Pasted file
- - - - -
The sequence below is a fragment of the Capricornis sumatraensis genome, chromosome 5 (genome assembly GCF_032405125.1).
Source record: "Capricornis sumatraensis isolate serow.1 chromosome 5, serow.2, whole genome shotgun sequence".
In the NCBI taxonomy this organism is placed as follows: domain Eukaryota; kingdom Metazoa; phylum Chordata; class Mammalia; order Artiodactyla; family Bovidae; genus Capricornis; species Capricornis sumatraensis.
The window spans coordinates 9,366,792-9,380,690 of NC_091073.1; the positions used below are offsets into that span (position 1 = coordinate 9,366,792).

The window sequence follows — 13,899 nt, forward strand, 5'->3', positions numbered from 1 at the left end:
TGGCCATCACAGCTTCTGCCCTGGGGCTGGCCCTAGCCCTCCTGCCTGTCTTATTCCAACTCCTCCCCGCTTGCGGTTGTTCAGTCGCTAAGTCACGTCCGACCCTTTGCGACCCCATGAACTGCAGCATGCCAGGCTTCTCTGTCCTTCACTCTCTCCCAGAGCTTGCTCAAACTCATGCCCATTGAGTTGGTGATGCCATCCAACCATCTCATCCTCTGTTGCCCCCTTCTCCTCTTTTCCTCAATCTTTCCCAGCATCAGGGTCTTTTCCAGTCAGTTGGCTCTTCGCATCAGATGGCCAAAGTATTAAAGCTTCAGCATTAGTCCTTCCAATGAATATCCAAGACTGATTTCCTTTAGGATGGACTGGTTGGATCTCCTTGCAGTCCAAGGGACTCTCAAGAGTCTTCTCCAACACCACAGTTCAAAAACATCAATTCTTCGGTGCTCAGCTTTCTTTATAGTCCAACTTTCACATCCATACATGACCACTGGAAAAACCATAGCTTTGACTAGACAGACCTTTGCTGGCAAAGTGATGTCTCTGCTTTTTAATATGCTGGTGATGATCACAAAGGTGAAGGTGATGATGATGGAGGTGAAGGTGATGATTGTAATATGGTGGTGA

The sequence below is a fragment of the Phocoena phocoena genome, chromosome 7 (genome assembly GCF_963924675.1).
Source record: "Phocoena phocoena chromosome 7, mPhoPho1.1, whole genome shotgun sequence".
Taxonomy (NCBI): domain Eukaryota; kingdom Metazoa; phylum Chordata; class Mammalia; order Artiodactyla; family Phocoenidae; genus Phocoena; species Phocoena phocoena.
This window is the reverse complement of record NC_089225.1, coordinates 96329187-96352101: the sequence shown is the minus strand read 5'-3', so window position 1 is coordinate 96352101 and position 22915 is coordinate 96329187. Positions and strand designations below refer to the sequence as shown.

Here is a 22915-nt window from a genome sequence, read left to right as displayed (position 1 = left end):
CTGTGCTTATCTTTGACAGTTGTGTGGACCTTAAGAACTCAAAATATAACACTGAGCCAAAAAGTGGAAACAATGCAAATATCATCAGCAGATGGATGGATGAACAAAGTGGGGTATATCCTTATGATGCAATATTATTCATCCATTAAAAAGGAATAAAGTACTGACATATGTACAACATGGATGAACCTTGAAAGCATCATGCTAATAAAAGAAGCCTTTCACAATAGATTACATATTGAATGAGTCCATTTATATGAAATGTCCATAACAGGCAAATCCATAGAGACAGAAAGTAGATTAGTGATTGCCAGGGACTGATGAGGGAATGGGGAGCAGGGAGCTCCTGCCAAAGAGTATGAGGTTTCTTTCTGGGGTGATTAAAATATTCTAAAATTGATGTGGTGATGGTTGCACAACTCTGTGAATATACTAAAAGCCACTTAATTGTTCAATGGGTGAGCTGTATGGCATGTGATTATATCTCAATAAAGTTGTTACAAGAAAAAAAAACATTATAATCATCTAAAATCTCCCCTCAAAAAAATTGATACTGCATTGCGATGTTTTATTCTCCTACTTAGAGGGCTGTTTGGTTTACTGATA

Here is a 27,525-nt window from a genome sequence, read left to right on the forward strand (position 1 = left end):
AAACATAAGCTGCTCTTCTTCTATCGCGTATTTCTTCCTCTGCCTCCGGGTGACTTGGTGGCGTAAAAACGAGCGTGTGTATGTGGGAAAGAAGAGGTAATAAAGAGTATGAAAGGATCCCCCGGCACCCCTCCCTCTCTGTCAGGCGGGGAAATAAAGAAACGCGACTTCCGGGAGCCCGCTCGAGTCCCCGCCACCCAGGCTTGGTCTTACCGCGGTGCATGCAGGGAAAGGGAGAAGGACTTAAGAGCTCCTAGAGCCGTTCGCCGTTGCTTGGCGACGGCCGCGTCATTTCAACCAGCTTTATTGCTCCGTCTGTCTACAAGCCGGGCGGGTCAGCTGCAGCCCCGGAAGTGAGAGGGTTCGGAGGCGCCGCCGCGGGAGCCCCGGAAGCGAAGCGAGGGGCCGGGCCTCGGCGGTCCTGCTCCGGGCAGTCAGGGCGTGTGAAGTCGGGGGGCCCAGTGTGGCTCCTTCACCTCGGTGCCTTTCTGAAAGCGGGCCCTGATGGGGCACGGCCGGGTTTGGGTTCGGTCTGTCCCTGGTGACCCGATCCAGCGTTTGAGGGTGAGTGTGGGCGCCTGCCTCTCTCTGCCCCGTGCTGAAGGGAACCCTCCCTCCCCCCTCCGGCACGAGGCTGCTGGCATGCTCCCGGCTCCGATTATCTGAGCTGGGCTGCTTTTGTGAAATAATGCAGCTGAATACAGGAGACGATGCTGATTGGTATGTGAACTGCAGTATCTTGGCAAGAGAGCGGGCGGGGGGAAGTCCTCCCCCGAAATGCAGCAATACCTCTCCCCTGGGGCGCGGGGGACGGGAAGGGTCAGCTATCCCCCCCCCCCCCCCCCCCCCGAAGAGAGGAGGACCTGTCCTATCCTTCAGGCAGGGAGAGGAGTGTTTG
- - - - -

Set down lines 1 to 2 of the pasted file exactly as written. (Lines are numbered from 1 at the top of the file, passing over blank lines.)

The sequence below is a fragment of the Capricornis sumatraensis genome, chromosome 5 (genome assembly GCF_032405125.1).
Source record: "Capricornis sumatraensis isolate serow.1 chromosome 5, serow.2, whole genome shotgun sequence".